Mount Fuji from Mount Kachi Kachi

Mount Fuji from Mount Kachi Kachi

Sunday, August 24, 2014

Japan Life : Introduction

Salam..
Oh my god, I have only about 7 months to go before I say sayonara to Japan, for good!
I can’t believe that I didn’t even blog about my new life here. All the small and exciting things about Japan that I wanted to share with whomever that might come across this humble blog! Yes, talk about work stress and PROCRASTINATION! But it is better late than never. Yes, let’s do it. Where shall I begin? Hmm.
Maybe I should recap a little bit how I end up in Japan in the first place. I actually moved to Japan for a staff transfer program at our headquarter office. Every year a few employees will be selected from our overseas affiliate companies for such programme. Depending on the requirement, the training period differs from 6 months up to 2 years. My training duration is of course, 2 years. And plus another 6 months attending a full time language course at the Kyoto Japanese Language School.

On Oct 2012, I flew alone from Malaysia, reached Kansai International Airport in Osaka in early morning, and managed to find my way to our HQ office in Nagaokakyo, Kyoto. Actually there were 5 other trainees from Thailand in my batch. We are all from different departments but we are required to take the compulsory language course before start working. The reason is, Japanese speaks minimal English. MINIMAL. We need to master  the basic level of Japanese language in order to survive.

So for the first 6 months, every day we had to travel about 45minutes from Nagaokakyo by JR train and subway to our school in Imadegawa. The school conducts various programmes such as summer classes, university entry prep class, business class and intensive course such as ours. Mainly, the students come from China and Europe. As I recalled the memories from my Language School day, it made me cringed! It was a fun school, but I couldn’t catch up classes properly. It was so stressful that I lost weight and even fell ill a few times. As someone who uses English and Malay Language my whole life, I was clueless and scored the worst mark among all. The teachers had to go really slow with me, the trainees from Thai were not much of a help either as they converse mostly in their mother tongue. But, even though I was a slow learner, I managed to shine (or maybe sparkle..) at what I do best, TALKING! Despite the difficulties, I was selected to join the school Japanese speech contest and I was the best presenter during our final presentation test. Once I've finished my language course, my 2 years life as a 社会人 (members of the society) in Japan begins.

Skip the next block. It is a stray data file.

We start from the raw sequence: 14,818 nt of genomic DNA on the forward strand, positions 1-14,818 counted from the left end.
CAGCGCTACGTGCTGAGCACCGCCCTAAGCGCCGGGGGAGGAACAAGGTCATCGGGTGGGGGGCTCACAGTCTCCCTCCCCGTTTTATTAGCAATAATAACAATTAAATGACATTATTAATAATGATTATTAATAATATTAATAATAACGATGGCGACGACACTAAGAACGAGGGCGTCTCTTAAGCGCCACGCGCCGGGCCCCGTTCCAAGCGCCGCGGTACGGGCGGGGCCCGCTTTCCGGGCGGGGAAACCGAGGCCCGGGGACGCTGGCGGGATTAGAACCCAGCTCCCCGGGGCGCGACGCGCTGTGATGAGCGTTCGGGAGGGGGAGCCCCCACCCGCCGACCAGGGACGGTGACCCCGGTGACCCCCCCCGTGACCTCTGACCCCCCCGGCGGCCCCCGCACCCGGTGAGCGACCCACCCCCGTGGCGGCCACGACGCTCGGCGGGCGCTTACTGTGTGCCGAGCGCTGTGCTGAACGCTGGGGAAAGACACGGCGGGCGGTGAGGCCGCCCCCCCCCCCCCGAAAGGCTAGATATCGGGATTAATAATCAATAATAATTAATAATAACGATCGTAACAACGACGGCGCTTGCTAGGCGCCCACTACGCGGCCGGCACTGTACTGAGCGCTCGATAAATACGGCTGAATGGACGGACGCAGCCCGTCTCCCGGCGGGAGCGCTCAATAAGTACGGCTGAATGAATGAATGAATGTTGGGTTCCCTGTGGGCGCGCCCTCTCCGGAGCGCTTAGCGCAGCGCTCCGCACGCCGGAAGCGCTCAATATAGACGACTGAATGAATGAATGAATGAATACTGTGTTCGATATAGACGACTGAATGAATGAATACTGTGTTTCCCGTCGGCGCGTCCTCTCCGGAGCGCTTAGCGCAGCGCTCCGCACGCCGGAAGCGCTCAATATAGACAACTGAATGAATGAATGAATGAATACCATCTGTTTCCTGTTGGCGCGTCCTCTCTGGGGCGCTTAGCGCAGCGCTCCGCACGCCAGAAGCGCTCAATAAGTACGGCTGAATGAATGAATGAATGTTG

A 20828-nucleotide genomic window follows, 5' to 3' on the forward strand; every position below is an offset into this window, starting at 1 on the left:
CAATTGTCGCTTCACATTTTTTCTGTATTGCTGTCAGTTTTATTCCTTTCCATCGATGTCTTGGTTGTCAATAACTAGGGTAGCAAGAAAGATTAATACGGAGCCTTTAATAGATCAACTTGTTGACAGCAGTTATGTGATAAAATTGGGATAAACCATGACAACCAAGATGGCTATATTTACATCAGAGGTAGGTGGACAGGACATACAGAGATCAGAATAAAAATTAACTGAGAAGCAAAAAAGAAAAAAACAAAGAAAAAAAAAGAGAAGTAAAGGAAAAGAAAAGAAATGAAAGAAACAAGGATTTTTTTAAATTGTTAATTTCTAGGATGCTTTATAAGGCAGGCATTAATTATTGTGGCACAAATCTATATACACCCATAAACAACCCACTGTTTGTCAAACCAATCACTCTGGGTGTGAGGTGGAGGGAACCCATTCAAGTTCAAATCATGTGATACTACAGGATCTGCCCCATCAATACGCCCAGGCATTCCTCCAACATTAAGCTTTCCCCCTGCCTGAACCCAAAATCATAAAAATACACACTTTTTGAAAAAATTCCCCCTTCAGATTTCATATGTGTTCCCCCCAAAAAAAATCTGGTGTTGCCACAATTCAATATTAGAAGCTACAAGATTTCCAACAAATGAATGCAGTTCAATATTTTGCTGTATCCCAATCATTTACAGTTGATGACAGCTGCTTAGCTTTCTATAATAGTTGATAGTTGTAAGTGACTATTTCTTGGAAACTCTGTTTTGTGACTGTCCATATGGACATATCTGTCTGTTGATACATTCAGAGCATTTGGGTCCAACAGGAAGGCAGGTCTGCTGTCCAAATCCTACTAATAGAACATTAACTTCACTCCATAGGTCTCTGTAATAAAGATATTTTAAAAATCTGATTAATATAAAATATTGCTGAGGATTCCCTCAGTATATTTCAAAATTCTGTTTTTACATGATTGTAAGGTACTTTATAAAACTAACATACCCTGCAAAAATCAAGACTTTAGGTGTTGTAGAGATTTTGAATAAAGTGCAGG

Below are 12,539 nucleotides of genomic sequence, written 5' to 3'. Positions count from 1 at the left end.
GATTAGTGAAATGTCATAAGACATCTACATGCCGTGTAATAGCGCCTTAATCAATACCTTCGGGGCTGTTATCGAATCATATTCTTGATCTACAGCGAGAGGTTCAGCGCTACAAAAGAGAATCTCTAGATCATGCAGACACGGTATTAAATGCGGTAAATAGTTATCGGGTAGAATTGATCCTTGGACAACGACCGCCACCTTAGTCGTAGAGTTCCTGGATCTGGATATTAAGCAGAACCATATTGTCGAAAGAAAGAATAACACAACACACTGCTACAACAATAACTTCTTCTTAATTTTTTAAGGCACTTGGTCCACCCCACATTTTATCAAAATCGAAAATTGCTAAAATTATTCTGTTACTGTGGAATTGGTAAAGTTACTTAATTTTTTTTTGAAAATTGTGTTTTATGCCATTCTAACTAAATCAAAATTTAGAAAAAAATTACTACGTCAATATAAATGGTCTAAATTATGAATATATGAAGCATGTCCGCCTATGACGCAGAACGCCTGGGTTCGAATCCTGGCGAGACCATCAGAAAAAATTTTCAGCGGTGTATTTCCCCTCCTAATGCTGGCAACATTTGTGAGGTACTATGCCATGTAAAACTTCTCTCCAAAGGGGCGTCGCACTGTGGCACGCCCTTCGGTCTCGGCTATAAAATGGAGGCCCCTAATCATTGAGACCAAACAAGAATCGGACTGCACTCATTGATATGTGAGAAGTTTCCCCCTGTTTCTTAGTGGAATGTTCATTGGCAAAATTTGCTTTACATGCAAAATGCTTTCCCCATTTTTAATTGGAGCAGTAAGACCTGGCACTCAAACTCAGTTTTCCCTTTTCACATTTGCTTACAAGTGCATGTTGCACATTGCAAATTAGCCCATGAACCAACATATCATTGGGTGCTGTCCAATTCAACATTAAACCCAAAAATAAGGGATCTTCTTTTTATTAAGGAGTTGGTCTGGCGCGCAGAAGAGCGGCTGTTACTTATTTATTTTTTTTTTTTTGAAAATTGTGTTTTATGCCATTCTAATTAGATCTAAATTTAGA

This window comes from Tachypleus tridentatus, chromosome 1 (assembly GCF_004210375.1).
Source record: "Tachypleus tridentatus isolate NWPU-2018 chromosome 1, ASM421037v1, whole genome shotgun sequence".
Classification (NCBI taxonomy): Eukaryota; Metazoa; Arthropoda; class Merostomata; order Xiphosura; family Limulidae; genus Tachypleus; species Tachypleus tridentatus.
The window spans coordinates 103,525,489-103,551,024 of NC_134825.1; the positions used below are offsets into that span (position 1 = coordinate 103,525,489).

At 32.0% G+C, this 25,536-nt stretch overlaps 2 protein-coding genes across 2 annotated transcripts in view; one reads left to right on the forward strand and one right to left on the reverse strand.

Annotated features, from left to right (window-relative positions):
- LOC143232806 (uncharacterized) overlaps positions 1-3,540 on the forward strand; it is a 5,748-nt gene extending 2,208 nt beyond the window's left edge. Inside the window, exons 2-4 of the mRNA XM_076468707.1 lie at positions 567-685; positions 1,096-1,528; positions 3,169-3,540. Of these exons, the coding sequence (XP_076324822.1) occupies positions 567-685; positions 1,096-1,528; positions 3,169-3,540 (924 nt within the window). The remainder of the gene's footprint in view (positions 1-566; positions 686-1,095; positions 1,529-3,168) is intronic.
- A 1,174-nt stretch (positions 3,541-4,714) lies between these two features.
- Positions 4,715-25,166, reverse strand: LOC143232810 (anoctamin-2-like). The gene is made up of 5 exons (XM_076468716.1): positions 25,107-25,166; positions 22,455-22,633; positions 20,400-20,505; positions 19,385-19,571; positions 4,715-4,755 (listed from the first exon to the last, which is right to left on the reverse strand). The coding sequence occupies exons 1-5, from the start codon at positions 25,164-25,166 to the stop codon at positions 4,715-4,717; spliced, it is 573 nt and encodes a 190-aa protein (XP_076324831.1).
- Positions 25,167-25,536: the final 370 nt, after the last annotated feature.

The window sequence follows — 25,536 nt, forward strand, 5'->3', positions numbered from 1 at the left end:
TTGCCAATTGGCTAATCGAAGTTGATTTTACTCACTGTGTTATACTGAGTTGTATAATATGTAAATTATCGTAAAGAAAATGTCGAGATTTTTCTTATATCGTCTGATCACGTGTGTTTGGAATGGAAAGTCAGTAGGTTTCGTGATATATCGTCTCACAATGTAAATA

Graduation Day!
Before coming to Japan, I was already informed by my company that I will be the first Muslim staff to work in the headquarter office. So I had to be prepared mentally and physically in order to quickly adapt to my new environment. Being a person who wears hijab, it is a huge challenge for me (even until now) to meet people's weired stares and suspicious look where ever I go. On a good day, I'll just smile back or look away pretending I didn't notice them. But as time goes by, especially on a bad bad day, I will stare back at them my head held high.

Still, Japanese are such a good people. Polite, high discipline and full of courtesy. But they are not very open yet to other cultures. They do not know much about Islam, and some don't even know where is Malaysia...(cry!!). Since the beginning of this journey, I have set a personal mission while I'm here, I'm gonna try to mix with as many Japanese people and promote more awareness about my religion and my country, even with the smallest gesture. I always believe that when you work overseas, no matter how small it (your work) is, you are carrying your country’s flag. 
At Tokyo Dome. My routine whenever I goes to Bigbang's concert.

When people ask me how do you feel working in Japan? Well I can say, I do feel proud but it can be very depressing as well especially because of the huge language barrier. What I've learned in school was only basic. Business Japanese is like a whole different level of the language. It took me almost 1 year to at least feel confident enough to speak in front of people in the language. You got to have thick skin and high sense of survival to adapt, it's not just sweet and candy talk.

So yeah, language is a big issue if you want to work in Japan it's no joke. But it is such a beautiful country that all your sufferings and dreads could disappear simply by enjoying it's nature and excitement!

To be continued...

Mount Fuji in Winter.
Cherry Blossom in Spring.

The Clan